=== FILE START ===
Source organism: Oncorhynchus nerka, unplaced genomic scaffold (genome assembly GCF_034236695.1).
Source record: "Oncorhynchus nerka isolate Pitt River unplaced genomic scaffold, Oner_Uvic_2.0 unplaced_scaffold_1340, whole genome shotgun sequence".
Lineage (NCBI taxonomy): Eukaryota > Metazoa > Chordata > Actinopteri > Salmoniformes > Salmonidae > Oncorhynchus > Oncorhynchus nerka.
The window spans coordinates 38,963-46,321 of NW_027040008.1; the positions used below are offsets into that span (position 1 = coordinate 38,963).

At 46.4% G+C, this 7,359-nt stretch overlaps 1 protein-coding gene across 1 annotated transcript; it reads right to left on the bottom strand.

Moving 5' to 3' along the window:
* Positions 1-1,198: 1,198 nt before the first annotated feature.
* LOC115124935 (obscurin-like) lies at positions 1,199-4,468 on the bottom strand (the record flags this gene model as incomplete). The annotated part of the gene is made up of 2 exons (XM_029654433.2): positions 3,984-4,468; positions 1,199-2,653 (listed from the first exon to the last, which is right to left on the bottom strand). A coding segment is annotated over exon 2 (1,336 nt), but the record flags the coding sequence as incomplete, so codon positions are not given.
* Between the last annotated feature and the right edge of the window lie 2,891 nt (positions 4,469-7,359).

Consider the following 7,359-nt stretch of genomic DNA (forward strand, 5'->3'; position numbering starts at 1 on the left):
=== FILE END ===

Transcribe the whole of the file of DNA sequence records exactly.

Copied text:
Source organism: Oncorhynchus nerka, unplaced genomic scaffold (genome assembly GCF_034236695.1).
Source record: "Oncorhynchus nerka isolate Pitt River unplaced genomic scaffold, Oner_Uvic_2.0 unplaced_scaffold_1340, whole genome shotgun sequence".
Lineage (NCBI taxonomy): Eukaryota > Metazoa > Chordata > Actinopteri > Salmoniformes > Salmonidae > Oncorhynchus > Oncorhynchus nerka.
The window spans coordinates 38,963-46,321 of NW_027040008.1; the positions used below are offsets into that span (position 1 = coordinate 38,963).

At 46.4% G+C, this 7,359-nt stretch overlaps 1 protein-coding gene across 1 annotated transcript; it reads right to left on the bottom strand.

Moving 5' to 3' along the window:
* Positions 1-1,198: 1,198 nt before the first annotated feature.
* LOC115124935 (obscurin-like) lies at positions 1,199-4,468 on the bottom strand (the record flags this gene model as incomplete). The annotated part of the gene is made up of 2 exons (XM_029654433.2): positions 3,984-4,468; positions 1,199-2,653 (listed from the first exon to the last, which is right to left on the bottom strand). A coding segment is annotated over exon 2 (1,336 nt), but the record flags the coding sequence as incomplete, so codon positions are not given.
* Between the last annotated feature and the right edge of the window lie 2,891 nt (positions 4,469-7,359).

Consider the following 7,359-nt stretch of genomic DNA (forward strand, 5'->3'; position numbering starts at 1 on the left):